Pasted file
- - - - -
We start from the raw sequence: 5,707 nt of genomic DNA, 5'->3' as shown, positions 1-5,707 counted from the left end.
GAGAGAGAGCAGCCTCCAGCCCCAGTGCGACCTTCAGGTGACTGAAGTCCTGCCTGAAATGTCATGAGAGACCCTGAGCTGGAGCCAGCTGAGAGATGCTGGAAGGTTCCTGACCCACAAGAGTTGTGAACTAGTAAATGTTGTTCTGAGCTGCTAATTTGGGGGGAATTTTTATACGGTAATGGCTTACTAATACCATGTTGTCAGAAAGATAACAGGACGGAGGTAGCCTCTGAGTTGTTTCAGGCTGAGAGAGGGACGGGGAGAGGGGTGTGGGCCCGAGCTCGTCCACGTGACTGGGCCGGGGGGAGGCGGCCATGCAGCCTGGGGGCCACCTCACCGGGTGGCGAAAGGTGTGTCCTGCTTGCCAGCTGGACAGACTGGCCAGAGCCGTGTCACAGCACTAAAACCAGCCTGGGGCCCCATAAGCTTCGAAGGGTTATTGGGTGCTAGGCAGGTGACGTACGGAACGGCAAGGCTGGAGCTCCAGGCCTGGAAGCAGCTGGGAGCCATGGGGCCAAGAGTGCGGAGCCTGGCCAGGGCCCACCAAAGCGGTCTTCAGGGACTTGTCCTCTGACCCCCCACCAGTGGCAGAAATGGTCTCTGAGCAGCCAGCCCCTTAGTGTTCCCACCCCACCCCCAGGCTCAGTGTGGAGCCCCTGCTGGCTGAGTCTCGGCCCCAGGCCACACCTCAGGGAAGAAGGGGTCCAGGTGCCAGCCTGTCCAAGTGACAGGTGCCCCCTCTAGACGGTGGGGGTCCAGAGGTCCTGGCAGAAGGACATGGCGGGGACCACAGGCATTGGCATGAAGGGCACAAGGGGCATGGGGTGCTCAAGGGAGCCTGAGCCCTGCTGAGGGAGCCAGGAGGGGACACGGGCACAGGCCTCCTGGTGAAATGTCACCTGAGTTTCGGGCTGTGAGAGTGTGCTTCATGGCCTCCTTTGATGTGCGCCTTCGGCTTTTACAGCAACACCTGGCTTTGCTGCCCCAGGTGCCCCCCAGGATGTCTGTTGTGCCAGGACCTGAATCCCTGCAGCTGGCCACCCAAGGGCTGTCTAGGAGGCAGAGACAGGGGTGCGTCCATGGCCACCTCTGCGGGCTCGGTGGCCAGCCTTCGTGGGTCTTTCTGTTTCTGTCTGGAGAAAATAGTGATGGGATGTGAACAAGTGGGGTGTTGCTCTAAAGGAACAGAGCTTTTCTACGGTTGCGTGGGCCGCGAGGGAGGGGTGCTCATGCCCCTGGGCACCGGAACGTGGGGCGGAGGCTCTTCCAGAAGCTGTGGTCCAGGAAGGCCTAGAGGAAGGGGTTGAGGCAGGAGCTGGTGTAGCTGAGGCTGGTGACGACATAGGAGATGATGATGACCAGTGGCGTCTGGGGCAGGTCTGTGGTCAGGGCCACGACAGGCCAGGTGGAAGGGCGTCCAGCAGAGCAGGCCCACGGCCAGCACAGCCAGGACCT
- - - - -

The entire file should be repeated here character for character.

We start from the raw sequence: 5,707 nt of genomic DNA, 5'->3' as shown, positions 1-5,707 counted from the left end.
GAGAGAGAGCAGCCTCCAGCCCCAGTGCGACCTTCAGGTGACTGAAGTCCTGCCTGAAATGTCATGAGAGACCCTGAGCTGGAGCCAGCTGAGAGATGCTGGAAGGTTCCTGACCCACAAGAGTTGTGAACTAGTAAATGTTGTTCTGAGCTGCTAATTTGGGGGGAATTTTTATACGGTAATGGCTTACTAATACCATGTTGTCAGAAAGATAACAGGACGGAGGTAGCCTCTGAGTTGTTTCAGGCTGAGAGAGGGACGGGGAGAGGGGTGTGGGCCCGAGCTCGTCCACGTGACTGGGCCGGGGGGAGGCGGCCATGCAGCCTGGGGGCCACCTCACCGGGTGGCGAAAGGTGTGTCCTGCTTGCCAGCTGGACAGACTGGCCAGAGCCGTGTCACAGCACTAAAACCAGCCTGGGGCCCCATAAGCTTCGAAGGGTTATTGGGTGCTAGGCAGGTGACGTACGGAACGGCAAGGCTGGAGCTCCAGGCCTGGAAGCAGCTGGGAGCCATGGGGCCAAGAGTGCGGAGCCTGGCCAGGGCCCACCAAAGCGGTCTTCAGGGACTTGTCCTCTGACCCCCCACCAGTGGCAGAAATGGTCTCTGAGCAGCCAGCCCCTTAGTGTTCCCACCCCACCCCCAGGCTCAGTGTGGAGCCCCTGCTGGCTGAGTCTCGGCCCCAGGCCACACCTCAGGGAAGAAGGGGTCCAGGTGCCAGCCTGTCCAAGTGACAGGTGCCCCCTCTAGACGGTGGGGGTCCAGAGGTCCTGGCAGAAGGACATGGCGGGGACCACAGGCATTGGCATGAAGGGCACAAGGGGCATGGGGTGCTCAAGGGAGCCTGAGCCCTGCTGAGGGAGCCAGGAGGGGACACGGGCACAGGCCTCCTGGTGAAATGTCACCTGAGTTTCGGGCTGTGAGAGTGTGCTTCATGGCCTCCTTTGATGTGCGCCTTCGGCTTTTACAGCAACACCTGGCTTTGCTGCCCCAGGTGCCCCCCAGGATGTCTGTTGTGCCAGGACCTGAATCCCTGCAGCTGGCCACCCAAGGGCTGTCTAGGAGGCAGAGACAGGGGTGCGTCCATGGCCACCTCTGCGGGCTCGGTGGCCAGCCTTCGTGGGTCTTTCTGTTTCTGTCTGGAGAAAATAGTGATGGGATGTGAACAAGTGGGGTGTTGCTCTAAAGGAACAGAGCTTTTCTACGGTTGCGTGGGCCGCGAGGGAGGGGTGCTCATGCCCCTGGGCACCGGAACGTGGGGCGGAGGCTCTTCCAGAAGCTGTGGTCCAGGAAGGCCTAGAGGAAGGGGTTGAGGCAGGAGCTGGTGTAGCTGAGGCTGGTGACGACATAGGAGATGATGATGACCAGTGGCGTCTGGGGCAGGTCTGTGGTCAGGGCCACGACAGGCCAGGTGGAAGGGCGTCCAGCAGAGCAGGCCCACGGCCAGCACAGCCAGGACCT